TRENTON – Acting Governor Sheila Oliver today signed legislation authorizing the Department of Community Affairs to establish a tiered inspection schedule of multiple dwellings and provide greater flexibility in the enforcement of the "Hotel and Multiple Dwelling Law.” Current law requires the Department of Community Affairs to inspect multiple dwellings at least once every five years.
“At the end of the day, these laws are about protecting tenants from sub-standard living conditions and the bill I’m signing today will provide DCA more flexibility in the inspection process to help keep people in safe and decent housing,” said Acting Governor Oliver, who serves as DCA Commissioner. “We want to make certain that we are staying on top of the landlords who aren’t fixing violations. Our new tiered inspection schedule will provide more frequent oversight of those who are not adhering to the law.”
Under this legislation, inspection schedules will be more frequent or less frequent depending on the history of violation abatement. The DCA would establish an inspection cycle as often as once every two years for multiple dwellings that fail to abate all housing violations by the third reinspection; less frequent inspections, once every seven years, for multiple dwellings in which all violations have been abated by the first reinspection; and the five-year inspection cycle would remain for the multiple dwellings that fall in between these categories.
Primary sponsors of the legislation include Senators M. Teresa Ruiz and Brian Stack, and Assemblymembers Verlina Reynolds-Jackson and Benjie Wimberly.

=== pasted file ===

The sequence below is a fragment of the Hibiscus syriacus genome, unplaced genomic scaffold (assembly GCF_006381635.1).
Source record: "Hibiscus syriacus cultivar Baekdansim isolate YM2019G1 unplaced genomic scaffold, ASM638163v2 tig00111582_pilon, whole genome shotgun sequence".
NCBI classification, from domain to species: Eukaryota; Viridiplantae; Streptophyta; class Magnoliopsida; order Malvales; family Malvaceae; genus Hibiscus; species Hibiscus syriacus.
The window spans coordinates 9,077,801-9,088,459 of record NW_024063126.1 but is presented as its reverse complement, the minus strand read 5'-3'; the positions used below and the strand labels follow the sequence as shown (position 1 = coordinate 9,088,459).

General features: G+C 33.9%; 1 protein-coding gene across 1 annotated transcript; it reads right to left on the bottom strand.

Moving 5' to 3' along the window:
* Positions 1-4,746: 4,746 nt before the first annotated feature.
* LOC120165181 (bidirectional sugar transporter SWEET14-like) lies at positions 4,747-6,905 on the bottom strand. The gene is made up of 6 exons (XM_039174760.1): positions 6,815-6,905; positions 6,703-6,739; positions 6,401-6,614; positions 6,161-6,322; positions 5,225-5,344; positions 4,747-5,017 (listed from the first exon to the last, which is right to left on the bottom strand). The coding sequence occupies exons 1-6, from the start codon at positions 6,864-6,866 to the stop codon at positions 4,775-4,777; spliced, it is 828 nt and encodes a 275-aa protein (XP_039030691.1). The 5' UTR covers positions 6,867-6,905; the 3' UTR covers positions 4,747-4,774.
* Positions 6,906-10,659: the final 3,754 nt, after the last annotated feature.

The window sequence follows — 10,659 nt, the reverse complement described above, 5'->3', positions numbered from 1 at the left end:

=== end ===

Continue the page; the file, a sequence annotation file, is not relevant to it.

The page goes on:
“Poorly maintained dwellings create unsafe living conditions for our tenant population and stifle our cities. It is important that we hold habitual offenders accountable,” said Senator M. Teresa Ruiz. “Modifying the inspection system to focus on landlords with a history of violations will direct the state’s resources where they are needed most. It will ensure issues get resolved in a timely manner and I am grateful Acting Governor Sheila Oliver saw the value in this legislation. I also look forward to seeing my other bills concerning tenant rights and community upkeep passed by the legislature and signed into law.”
“There are far too many apartment buildings in dismal shape, forcing tenants to live in unsanitary and unsafe conditions,” said Senator Brian Stack. “We have housing standards in place for a reason and this will allow us to better enforce them, resulting in better conditions for everyone.”
“Requiring inspections of multiple dwellings at least once every five years, as under previous law, encouraged a lackadaisical view of property care from landlords for multiple dwelling units,” said Assemblywoman Verlina Reynolds-Jackson. “A lot can happen in 5 years or nothing at all can happen in 5 years in a home. Renters should not be left to live in homes that are in disrepair. Landlords must keep up and maintain a high-quality standard of living for their tenants. This new law will help them do exactly that.”
“Too many residents are currently residing in publicly subsidized rental housing units that fail to meet minimum standards of safety and sanitation,” said Assemblyman Benjie Wimberly. “Landlords who receive taxpayer money by way of rental subsidies should be held accountable and be required to provide safe and sanitary housing accommodations. Increasing inspections and providing for regular inspections for these dwellings will improve the way our residents live.”